skills of each occupation must also be considered. They facilitate work across a variety of settings.
Knowledge is defined as a collection of discrete but related and original facts, information, and principles about a certain domain. Accordingly, types of knowledge were identified by determining basic types of concepts likely to be applied in a variety of different jobs (i.e., basic concepts involved in electronics, psychology, and transportation were considered, among other areas). In all, 33 broad knowledge areas were identified, with each area subsuming a number of more specific concepts. For example, biology might subsume cellular biology, ecology, genetics, and biochemistry.
Experience Requirements Experience requirements refer to training and career history events that influence knowledge and skill development. In contrast to skills, abilities, and knowledge, which describe the actual capabilities and competencies that an individual may bring to a job, variables in this domain either provide evidence that the person has actually performed the same or similar work previously (experience), or provide evidence that the person does or did possess the knowledge and/or skills necessary to perform the job (education, training, or licensure). Relevant work experience refers to job tenure in related jobs and training experiences in the work context, including apprenticeships, on-site training, and on-the-job training, whereas educational and licensure requirements focus on the amount and type of education or licensure required. The information in the experience domain may be used differently by various O*NET™ users. Those seeking jobs or career guidance would most likely be interested in the amount and type of education or licensure required, whereas potential employers would be most interested in evidence of competence signified by completion of a particular educational or training regimen.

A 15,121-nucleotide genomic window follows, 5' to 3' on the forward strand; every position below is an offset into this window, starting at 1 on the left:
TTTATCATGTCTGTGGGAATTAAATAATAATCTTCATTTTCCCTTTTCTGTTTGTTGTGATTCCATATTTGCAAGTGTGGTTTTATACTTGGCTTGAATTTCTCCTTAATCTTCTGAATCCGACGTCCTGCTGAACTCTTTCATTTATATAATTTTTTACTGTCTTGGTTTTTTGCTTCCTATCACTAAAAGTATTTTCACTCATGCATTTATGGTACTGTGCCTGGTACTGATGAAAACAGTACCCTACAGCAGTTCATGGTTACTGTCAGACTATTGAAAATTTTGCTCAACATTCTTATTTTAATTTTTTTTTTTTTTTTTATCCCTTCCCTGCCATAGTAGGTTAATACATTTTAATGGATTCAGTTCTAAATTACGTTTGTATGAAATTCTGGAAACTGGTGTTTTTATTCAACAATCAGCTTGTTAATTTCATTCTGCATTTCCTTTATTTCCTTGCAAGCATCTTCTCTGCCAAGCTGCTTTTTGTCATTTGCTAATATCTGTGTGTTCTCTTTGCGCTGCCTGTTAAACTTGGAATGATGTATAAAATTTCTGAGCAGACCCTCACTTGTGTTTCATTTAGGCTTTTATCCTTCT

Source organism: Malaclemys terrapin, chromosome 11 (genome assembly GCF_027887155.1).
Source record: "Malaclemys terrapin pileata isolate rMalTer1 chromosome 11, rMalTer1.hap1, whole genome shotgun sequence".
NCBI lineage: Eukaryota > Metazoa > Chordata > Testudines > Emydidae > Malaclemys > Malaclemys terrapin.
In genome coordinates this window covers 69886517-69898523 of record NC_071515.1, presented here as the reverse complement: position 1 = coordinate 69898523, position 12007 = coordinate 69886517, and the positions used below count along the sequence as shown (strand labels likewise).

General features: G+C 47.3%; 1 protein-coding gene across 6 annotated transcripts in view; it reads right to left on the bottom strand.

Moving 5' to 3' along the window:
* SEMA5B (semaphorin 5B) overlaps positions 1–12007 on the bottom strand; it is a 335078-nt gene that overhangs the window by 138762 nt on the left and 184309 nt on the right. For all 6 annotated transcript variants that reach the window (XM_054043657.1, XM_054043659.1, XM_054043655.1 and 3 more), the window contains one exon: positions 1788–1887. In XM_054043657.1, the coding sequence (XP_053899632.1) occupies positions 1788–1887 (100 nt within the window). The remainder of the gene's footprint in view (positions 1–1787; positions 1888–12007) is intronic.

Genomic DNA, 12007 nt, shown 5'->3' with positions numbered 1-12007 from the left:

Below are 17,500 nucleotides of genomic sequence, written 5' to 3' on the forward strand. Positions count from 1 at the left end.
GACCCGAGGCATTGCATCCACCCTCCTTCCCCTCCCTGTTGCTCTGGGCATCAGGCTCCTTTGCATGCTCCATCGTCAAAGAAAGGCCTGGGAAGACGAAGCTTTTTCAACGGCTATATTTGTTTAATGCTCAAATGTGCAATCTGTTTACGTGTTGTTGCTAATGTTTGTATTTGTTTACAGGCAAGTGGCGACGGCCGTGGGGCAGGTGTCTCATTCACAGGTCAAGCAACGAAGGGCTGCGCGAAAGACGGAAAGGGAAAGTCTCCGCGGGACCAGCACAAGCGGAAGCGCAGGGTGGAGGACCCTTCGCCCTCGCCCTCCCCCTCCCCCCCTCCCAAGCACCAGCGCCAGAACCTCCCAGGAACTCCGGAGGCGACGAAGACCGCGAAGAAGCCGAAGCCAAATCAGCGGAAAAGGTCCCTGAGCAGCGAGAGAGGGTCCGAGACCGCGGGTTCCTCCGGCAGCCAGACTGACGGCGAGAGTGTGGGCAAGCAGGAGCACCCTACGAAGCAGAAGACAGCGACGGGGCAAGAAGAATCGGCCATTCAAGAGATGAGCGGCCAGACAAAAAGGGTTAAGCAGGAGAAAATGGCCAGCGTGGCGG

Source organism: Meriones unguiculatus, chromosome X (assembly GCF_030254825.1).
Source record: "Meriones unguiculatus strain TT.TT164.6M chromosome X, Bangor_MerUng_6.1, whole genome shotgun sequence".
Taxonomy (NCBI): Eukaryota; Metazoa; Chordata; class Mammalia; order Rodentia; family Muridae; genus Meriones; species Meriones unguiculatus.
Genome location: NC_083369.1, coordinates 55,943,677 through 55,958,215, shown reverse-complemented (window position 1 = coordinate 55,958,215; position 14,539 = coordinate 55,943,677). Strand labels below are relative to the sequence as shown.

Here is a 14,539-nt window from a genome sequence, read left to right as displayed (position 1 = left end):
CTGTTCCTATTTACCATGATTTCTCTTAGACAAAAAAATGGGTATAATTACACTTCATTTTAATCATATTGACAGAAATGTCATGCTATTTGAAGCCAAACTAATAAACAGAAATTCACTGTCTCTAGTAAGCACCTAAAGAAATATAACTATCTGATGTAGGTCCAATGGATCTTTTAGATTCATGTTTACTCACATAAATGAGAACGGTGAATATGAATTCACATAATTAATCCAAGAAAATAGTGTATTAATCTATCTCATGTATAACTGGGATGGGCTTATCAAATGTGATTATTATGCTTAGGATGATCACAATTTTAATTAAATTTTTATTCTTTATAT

Occupational Requirements Three major areas are included within the occupational requirements domain—generalized work activities, work context, and organizational context.
Generalized work activities are defined as an aggregation of